I have always been impressed with stage actors. How a lead actor in a play can somehow learn all of the dialogue and not screw up the lines over the course of an hour and a half. And not just recite the lines, but act too. Impressive.
The other night my wife and I attended a performance of the North Carolina Symphony Orchestra which was spotlighting Brahms’s Symphony No. 1. The performance featured a guest pianist. She played for forty minutes or so, without sheet music in front of her. Just like the actor, how in the world does a musician learn all of those thousands of notes and not make an obvious mistake? Especially at the speed at which she was playing. Awe-inspiring.
I had my shot at this kind of greatness once. A chance to step up and demonstrate my performance prowess. It was for a video I wanted to make to promote my novels. No, it wasn’t stage acting, I know that, but it did require some minor degree of acting and, more importantly, the flawless recitation of lines. Since I had little money, I spent what I had on the talented videographer, Keith Boyd, to direct and film the story. That left me to write the script and star in the production. Each video, depicting a different location in the fictional town of Wormwood, West Virginia, was about a minute and a half. There were eight. The dialogue for each segment consisted of a few sentences for me to wax eloquent.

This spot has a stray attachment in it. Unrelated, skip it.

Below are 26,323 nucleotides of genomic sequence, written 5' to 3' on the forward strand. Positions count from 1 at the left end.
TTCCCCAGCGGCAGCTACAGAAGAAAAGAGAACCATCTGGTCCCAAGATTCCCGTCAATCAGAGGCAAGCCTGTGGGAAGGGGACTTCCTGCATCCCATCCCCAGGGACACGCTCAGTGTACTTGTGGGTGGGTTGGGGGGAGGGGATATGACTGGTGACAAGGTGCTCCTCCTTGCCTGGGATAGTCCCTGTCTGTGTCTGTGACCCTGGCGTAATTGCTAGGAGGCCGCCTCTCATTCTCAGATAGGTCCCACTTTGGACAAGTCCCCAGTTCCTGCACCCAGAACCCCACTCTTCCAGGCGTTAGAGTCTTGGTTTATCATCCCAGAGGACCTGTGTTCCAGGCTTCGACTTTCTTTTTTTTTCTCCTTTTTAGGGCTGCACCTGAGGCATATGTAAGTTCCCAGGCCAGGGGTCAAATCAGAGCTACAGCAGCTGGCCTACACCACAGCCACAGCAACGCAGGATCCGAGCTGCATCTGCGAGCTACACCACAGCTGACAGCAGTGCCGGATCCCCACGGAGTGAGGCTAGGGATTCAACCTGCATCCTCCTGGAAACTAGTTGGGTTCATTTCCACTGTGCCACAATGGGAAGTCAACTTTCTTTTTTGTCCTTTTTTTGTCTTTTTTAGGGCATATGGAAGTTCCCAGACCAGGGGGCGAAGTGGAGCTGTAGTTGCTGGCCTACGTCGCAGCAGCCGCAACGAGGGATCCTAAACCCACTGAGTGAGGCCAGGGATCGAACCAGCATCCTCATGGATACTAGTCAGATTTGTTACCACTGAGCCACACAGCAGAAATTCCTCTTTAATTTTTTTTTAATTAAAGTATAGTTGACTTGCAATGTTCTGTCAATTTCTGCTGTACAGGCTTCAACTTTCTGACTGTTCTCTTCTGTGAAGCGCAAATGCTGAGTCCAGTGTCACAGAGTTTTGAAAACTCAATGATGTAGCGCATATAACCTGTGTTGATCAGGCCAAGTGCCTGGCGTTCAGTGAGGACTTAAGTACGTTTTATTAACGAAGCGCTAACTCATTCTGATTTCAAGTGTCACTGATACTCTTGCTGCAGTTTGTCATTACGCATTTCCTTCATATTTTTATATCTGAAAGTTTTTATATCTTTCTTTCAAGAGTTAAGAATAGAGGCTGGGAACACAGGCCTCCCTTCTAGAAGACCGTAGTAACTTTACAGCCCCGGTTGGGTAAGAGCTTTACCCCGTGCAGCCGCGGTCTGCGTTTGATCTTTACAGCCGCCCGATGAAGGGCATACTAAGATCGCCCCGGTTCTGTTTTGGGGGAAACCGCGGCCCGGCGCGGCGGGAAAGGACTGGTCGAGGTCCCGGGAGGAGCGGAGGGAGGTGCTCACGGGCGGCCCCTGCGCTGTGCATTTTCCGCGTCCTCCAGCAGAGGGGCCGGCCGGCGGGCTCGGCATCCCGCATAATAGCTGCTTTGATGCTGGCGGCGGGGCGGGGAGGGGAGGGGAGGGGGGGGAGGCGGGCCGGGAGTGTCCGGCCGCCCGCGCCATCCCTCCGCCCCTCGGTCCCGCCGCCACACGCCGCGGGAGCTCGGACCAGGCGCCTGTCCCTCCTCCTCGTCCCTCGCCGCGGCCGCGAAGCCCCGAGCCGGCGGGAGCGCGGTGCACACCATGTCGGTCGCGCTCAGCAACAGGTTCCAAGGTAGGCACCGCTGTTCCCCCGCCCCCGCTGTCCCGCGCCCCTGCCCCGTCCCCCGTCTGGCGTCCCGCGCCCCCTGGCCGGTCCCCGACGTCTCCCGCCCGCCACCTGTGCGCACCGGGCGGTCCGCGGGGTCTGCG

With the shoot, that’s insider Hollywood lingo, only days away, I practiced my lines like crazy. I stood in front of a mirror at home and went over them time and time again, emoting all over the place. My goal was to sound like a representative of the Chamber of Commerce extolling the virtues of Wormwood, a town with the motto, “Down, But Not Completely Out, Yet.” However, sometimes I had the feeling I sounded more like a telemarketer pitching the latest dietary supplement. To be honest, I was slightly conflicted about my approach. In any event, I kept at it until I had a good handle on all those words now stacked up in my head.
The big day arrived. We were out at the first location, a pile of concrete rubble alongside a highway, a fitting site to depict a mountain ski resort in Wormwood. Time to speak and act. Take One – couldn’t remember the first sentence, just stared at the camera. Take Two – pronounced “resort” as “resnort.” Take Three – forgot the last sentence. Take Four – said “upending” instead of “unending possibilities.” Take Five – forgot to wait for the hand signal from Keith to begin. Take Six – Nailed it! A blazing display of bravura. Keith said, as I was ready to high five him, “How about one more time, this time with a tad more emotion?” Several more takes and I stumbled over the finish line. We moved to the second location. And so it went. All day. No break for lunch. Just dogged perseverance and immense patience on Keith’s part.
Fortunately, Keith is a master at video editing and salvaged the project. You can see what he finally came up with by clicking on one of the Wormwood books in the Books tab on this website and then scrolling down.
Am I going to pursue an acting career? Are you nuts? No way. I’ll leave that to those with talent. Those who can remember more than a sentence of dialogue or a line of music. I think I’ll stick with the behind-the-scenes job of crafting sentences and paragraphs and chapters in my office where no one can see the sausage being made.